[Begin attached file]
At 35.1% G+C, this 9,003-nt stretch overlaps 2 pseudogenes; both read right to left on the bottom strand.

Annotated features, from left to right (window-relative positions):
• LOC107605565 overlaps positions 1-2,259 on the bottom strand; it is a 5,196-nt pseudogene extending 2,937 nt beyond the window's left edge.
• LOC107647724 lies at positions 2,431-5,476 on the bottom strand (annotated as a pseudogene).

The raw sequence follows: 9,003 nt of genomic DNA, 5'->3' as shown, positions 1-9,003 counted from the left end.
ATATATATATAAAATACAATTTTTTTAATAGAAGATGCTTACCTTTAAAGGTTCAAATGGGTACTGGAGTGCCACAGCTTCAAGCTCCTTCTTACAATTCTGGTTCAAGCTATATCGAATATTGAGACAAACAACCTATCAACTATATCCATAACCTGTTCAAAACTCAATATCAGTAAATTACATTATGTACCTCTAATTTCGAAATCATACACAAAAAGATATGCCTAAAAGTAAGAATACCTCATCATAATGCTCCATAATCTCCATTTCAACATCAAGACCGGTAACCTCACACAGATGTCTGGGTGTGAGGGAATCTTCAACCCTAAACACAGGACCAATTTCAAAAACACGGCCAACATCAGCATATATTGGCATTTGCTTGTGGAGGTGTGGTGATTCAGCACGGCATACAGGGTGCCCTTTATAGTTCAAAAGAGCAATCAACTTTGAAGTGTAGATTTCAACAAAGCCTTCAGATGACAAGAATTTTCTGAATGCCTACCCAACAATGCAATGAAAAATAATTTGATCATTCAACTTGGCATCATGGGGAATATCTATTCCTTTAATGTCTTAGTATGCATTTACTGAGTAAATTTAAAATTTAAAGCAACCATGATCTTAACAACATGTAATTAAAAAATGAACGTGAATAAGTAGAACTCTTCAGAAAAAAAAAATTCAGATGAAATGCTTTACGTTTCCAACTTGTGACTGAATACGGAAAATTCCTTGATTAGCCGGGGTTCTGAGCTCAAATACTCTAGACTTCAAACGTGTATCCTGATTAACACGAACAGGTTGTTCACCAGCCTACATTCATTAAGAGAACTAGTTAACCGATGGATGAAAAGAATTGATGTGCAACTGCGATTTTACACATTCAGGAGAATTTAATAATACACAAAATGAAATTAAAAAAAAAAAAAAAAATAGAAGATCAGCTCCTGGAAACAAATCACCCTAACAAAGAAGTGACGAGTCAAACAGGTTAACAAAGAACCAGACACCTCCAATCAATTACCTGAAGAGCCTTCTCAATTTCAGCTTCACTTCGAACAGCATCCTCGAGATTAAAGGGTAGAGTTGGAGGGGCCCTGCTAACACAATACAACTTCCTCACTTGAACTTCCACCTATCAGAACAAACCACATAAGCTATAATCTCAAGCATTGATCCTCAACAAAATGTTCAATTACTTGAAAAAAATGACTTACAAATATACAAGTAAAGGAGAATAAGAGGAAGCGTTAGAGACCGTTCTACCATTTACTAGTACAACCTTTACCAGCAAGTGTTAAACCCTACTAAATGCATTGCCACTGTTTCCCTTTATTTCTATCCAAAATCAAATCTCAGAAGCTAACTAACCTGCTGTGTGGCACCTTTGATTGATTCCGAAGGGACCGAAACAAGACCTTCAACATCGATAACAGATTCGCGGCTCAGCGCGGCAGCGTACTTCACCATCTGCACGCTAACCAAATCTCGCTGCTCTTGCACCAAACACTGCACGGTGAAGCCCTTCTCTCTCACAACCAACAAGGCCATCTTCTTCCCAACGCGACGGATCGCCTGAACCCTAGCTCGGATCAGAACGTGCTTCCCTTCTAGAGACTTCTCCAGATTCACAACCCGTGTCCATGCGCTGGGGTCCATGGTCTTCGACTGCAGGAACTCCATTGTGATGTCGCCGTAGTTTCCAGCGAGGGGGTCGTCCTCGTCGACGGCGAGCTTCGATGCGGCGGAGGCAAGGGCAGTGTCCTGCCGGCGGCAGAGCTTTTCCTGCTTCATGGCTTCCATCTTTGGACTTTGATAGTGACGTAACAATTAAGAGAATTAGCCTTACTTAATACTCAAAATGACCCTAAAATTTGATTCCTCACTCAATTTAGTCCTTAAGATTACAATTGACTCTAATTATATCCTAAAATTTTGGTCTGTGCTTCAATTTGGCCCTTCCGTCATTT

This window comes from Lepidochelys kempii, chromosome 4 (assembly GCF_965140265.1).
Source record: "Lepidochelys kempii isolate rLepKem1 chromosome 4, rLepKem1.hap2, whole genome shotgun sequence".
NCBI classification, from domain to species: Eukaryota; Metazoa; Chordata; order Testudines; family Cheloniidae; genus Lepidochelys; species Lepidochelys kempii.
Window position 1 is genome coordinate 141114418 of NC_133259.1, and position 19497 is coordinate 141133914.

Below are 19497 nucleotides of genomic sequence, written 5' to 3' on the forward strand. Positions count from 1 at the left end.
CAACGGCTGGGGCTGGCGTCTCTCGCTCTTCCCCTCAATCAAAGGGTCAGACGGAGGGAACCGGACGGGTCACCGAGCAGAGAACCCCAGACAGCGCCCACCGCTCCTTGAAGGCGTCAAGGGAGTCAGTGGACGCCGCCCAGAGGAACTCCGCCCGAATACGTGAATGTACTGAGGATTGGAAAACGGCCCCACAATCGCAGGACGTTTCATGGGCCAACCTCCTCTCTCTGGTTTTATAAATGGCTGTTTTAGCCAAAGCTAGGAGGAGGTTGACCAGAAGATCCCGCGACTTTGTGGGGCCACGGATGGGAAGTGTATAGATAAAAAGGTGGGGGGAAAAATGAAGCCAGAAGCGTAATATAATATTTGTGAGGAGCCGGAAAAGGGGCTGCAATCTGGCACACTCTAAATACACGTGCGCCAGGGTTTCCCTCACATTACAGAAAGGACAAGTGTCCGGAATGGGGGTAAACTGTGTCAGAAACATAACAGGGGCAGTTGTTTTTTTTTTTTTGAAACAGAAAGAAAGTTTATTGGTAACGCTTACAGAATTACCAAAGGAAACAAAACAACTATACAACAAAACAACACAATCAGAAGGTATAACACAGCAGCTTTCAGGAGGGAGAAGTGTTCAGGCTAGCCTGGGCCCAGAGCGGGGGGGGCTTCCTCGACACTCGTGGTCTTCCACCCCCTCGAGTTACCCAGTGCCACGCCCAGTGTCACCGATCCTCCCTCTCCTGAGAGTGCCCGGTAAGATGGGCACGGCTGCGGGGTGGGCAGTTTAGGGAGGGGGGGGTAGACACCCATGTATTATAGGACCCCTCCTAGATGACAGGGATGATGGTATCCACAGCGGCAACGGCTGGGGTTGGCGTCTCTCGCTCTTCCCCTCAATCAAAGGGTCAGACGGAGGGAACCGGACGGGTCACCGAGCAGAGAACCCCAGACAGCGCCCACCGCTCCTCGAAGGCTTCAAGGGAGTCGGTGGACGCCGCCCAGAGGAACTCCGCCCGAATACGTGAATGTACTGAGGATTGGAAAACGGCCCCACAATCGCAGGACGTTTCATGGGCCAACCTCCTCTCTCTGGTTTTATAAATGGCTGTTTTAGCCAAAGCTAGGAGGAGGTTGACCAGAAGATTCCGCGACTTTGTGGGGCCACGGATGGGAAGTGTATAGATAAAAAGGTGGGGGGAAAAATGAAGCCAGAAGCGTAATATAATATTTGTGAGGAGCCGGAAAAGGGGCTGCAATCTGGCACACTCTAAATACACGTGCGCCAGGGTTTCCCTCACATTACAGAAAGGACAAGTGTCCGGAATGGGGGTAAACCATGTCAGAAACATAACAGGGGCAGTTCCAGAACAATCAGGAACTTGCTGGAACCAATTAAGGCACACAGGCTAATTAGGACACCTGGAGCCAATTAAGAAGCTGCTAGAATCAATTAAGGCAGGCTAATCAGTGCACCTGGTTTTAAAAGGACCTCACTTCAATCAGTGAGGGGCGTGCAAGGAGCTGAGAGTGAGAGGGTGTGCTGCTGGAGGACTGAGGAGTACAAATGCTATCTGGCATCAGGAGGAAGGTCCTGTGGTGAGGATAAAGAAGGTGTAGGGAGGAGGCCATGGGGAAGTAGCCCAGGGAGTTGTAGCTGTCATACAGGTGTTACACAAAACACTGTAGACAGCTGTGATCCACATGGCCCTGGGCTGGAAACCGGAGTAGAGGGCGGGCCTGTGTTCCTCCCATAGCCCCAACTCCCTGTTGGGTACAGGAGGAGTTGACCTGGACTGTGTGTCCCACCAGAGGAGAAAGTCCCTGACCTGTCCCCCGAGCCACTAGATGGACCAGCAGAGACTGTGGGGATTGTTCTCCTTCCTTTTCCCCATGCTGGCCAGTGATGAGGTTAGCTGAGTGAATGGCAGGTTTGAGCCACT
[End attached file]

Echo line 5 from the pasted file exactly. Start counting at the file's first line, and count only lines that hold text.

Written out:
The raw sequence follows: 9,003 nt of genomic DNA, 5'->3' as shown, positions 1-9,003 counted from the left end.